And like someone else said, you gained speed by positioning your line next to a another line.

Machu

#19

Machu said:

This game was made for me. It will sit beside the rest of the Art Style games and I shall stroke it fondly.

accc

#20

accc said:

@fixjuxa - Light Trax also has the "boost by sacrificing a life" mechanic, which actually provides a bigger boost than the draft boost (I think). There's no pit stop but there are extra lives and powerups scattered around the track which you can pick up. Also you can use it on any lap as long as you have extra lives.

Z_Bone

#21

Z_Bone said:

I'm on the final tour, the Brillia Tour, and it is insanely hard. There are so many obstacles that are basically unavoidable. And when your trailing behind in a race, all the good lanes are taken up and you are sometimes "pushed" into obstacles. Like fixjuxa said, it is like F-Zero in that you have to memorize the tracks. And the AI seems a bit cheap.

One thing I noticed, it's like the opposite of Mario Kart. In this game you aren't helped when your in the back of the pack like you are in Mario Kart with all the best items. And it becomes easier once you take the lead because you can choose any lane, whereas in Mario Kart you're always getting hit with crap. Just a thought.

Capt_N

#22

Capt_N said:

Wanna d/l, but not sure just yet...

Still, based on this review, the 8 seems appropriate.

iAmThetot

#23

iAmThetot said:

This game would be one of my top three favourite Wiiware games ever if they had AT LEAST online scoreboards. This game could have been so much better. Online multiplayer, LOCAL multiplayer at least... But still, it's fun. (Would have MILLIONS more replay value if they added the features I mentioned)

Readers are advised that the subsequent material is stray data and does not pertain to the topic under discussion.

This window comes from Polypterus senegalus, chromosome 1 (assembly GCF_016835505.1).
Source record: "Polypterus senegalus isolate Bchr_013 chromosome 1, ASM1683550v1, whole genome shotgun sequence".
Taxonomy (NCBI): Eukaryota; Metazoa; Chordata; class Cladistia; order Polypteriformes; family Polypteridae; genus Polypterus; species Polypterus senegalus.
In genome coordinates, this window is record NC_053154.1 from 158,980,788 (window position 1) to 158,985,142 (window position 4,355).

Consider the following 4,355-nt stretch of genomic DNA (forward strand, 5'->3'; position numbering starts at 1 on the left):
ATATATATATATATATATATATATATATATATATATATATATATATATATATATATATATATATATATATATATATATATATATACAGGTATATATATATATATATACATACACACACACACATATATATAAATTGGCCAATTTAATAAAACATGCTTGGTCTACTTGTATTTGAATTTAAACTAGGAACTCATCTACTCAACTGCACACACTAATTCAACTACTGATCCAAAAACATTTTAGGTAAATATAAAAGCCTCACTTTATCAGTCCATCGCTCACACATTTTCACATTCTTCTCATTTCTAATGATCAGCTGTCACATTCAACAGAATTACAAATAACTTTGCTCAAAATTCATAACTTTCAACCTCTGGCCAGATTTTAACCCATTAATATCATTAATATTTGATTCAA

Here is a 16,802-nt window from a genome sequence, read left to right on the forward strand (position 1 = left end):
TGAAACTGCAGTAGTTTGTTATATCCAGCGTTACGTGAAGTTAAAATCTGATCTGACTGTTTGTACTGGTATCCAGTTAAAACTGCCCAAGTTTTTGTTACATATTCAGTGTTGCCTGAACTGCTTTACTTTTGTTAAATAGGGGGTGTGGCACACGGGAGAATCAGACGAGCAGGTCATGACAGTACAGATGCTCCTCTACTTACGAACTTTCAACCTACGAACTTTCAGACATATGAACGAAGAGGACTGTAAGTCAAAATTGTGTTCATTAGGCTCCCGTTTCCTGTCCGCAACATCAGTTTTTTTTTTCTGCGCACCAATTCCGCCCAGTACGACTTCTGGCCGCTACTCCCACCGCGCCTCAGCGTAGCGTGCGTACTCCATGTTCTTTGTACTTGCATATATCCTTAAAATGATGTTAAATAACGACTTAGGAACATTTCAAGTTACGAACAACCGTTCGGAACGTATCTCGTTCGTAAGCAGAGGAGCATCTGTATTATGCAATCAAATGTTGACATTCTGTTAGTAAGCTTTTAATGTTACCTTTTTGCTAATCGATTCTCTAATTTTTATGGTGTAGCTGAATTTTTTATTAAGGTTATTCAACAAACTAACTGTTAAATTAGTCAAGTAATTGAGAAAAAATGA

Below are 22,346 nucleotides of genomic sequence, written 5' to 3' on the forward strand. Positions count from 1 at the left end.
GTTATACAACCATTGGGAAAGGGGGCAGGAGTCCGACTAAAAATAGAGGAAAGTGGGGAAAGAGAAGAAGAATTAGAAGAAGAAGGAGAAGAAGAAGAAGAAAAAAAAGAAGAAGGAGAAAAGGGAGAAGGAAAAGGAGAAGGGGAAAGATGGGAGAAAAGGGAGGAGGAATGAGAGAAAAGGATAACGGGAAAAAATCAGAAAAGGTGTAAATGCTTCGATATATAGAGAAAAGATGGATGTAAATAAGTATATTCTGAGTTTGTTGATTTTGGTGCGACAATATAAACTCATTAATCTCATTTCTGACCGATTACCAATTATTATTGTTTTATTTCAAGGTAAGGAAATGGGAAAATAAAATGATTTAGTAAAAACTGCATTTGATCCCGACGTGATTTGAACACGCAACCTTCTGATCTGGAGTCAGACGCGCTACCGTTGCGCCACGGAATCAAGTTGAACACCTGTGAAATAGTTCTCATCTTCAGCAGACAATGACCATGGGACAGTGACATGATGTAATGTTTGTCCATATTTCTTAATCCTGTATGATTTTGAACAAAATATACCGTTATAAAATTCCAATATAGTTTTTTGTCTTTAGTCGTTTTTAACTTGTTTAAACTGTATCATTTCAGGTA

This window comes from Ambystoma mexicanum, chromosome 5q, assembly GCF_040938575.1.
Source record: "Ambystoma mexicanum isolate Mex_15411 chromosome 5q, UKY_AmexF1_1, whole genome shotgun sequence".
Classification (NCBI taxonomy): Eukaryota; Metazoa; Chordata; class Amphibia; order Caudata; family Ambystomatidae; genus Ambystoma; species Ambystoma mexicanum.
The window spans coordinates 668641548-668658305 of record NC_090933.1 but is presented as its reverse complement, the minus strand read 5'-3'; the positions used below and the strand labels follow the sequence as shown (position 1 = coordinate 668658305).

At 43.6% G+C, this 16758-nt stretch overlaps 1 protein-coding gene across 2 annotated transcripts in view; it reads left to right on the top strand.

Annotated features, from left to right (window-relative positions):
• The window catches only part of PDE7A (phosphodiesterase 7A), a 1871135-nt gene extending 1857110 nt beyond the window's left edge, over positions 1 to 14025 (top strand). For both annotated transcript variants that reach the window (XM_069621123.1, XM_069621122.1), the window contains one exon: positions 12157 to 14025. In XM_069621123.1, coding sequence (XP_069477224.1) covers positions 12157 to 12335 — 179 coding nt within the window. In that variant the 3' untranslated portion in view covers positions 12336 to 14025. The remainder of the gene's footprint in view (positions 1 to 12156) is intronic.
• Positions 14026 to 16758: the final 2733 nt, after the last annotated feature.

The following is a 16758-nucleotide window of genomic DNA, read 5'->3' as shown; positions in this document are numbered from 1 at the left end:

fixjuxa

#25

fixjuxa said:

I agree about the online leaderboard comments from an earlier post. It really oughta be there. But I feel bad complaining about a $6 Art Style game. They're the best damn bargain on WiiWare and the game's are good at worst and brilliant at best. I'm glad a number of these bit Generation games have reached a new audience via WiiWare. They're phenomenal and deserve to be played by a wider audience. I need to download this one soon as I'm sure I'll love it. Gotta finish .BitTrip Runner first.

WarioFan63

#27

WarioFan63 said:

Does anyone know why the copyright just says 2010? All the other bit Generations remakes have 2006-200X on them.

MeloMan

#28

MeloMan said:

I guess the "puzzle" comes in because you can't just plain "race forward" and actually have to strategize the "way" to win rather than pure speed. A bit controversial, but nonetheless, I like that fact that it's predominantly action driven still rather than most Art Style puzzle oriented games. I got the review I was looking for, so I will be picking this up this afternoon when I get home.

PlaystationThWii60

#29

PlaystationThWii60 said:

So, I have never played dotstream, but I definitely played light stream (indie game for XBLA) which has a similar aesthetic appeal. This game is amazingly addictive and puzzling at the same time beautiful and fun, I really enjoy it, and I am still working on unlocking the last two racing areas.

Traxx

#31

Traxx said:

I think the review is a bit misleading calling this game a non-racer.
The "puzzle" component is shared by many simple racers, let's say Excitebike. You have to do the right thing at the right time at the right position. Thats just memorizing gameplay and even part of the gameplay of some true racers. And there are still true racing influences in lightrax, e.g. personal boost, get into a better position than the opponent, dont let him stay between two lines, etc.
I enjoyed it so far, although graphics could be more clean regarding the simple design. No multiplayer and no leader board is a downer. But regarding multiplayer, since this is a "memorizing-gameplay" racer, its hard to tell if it would make any sense in the long shot.

PlaystationThWii60

#32

PlaystationThWii60 said:

True, and I must simply retract anything that made it sound like I would not enjoy the game, as I truly have. I love the gameplay style, and it is just challenging enough, that I have yet to unlock the last race setting, but have had a great deal of fun unlocking the three that I have unlocked so far! I think that the strongest suit, is the soundtrack, it helps when I have to repeat a race or tour so many times, that the soundtrack is DaftPunk/Justice type awesome stuff!